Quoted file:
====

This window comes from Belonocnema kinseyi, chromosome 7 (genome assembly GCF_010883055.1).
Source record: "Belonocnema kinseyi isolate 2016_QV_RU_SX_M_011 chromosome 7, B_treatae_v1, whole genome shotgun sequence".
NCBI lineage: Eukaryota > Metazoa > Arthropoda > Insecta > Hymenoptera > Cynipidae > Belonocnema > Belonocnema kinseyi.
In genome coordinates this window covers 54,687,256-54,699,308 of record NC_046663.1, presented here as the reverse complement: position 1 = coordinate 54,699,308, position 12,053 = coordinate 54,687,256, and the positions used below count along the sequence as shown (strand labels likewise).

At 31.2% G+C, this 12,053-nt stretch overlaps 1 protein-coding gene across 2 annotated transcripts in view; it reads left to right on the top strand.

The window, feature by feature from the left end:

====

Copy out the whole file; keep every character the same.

This window comes from Belonocnema kinseyi, chromosome 7 (genome assembly GCF_010883055.1).
Source record: "Belonocnema kinseyi isolate 2016_QV_RU_SX_M_011 chromosome 7, B_treatae_v1, whole genome shotgun sequence".
NCBI lineage: Eukaryota > Metazoa > Arthropoda > Insecta > Hymenoptera > Cynipidae > Belonocnema > Belonocnema kinseyi.
In genome coordinates this window covers 54,687,256-54,699,308 of record NC_046663.1, presented here as the reverse complement: position 1 = coordinate 54,699,308, position 12,053 = coordinate 54,687,256, and the positions used below count along the sequence as shown (strand labels likewise).

At 31.2% G+C, this 12,053-nt stretch overlaps 1 protein-coding gene across 2 annotated transcripts in view; it reads left to right on the top strand.

The window, feature by feature from the left end: